In total, there were seven restaurants on board, and I lost count of the bars, but enough to keep you fed and watered, along with a pleasing level of provisions to maintain a robust snacking regime between meals.
My cruise companions were my beloved parents who stayed in the deluxe cabins up on the seventh deck, they got a balcony and a fridge. It’s luxuries like these that us simple folk on deck three could only ever dream of.
At least I had the privilege of being able to pay an extraordinary amount for a tin of pringles.
The voyage 🚢 →🇪🇸 🇫🇷 🇲🇨 🇮🇹→✈️→👍
Alas, the TUI Discovery set sail at 11pm from the port Palma, Mallorca. Well actually it ended up being around 12:30am, I’d already retired to my cabin by that point (Agnes had left a chocolate), but at one point my window revealed that the boat was moving. It’s an odd sensation that you got used to it after a day or two, and nothing was expelled from my stomach.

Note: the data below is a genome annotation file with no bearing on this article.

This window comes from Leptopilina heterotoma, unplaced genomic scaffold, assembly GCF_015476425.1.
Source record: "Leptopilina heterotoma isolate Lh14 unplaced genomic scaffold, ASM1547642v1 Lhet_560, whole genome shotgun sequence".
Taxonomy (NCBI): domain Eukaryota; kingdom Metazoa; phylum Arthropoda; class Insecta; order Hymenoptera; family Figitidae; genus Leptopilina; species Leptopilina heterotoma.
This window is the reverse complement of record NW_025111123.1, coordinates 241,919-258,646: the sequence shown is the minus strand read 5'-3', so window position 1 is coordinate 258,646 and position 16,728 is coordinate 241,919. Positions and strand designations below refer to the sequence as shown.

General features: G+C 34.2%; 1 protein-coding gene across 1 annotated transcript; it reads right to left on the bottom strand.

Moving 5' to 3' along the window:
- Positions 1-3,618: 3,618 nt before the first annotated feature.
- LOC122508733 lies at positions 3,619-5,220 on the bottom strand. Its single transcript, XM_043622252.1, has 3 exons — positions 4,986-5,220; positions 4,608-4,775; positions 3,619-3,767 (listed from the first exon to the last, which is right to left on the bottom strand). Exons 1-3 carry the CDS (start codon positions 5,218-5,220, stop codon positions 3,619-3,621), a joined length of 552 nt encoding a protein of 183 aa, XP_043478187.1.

Anyway, the voyage. The itinerary was a hop around the western mediterranean, so Spain, France and Italy were the ports of call, with three stops in the latter.
I’m not sure how to structure this well, so I’ll just separate this into bits for each day, like a diary but not a diary. I’ll throw in some pictures as well and maybe describe them. Remember when I said this might be rambling?
🇪🇸 Day 1: Palamós, mainland Spain
The day started with a picturesque snap by the Official Cruise Photographer™ of us backed by the cranes and construction yard of the port at Palamós.
It goes without saying we didn’t buy the photo.
Getting into the main town though was just a short walk, and was very pretty. Small alcoves and side streets, cats in the windows, cats on the street, cats on the roof. Good churches, cats, and a mean cannon to protect the town from Cruise ships.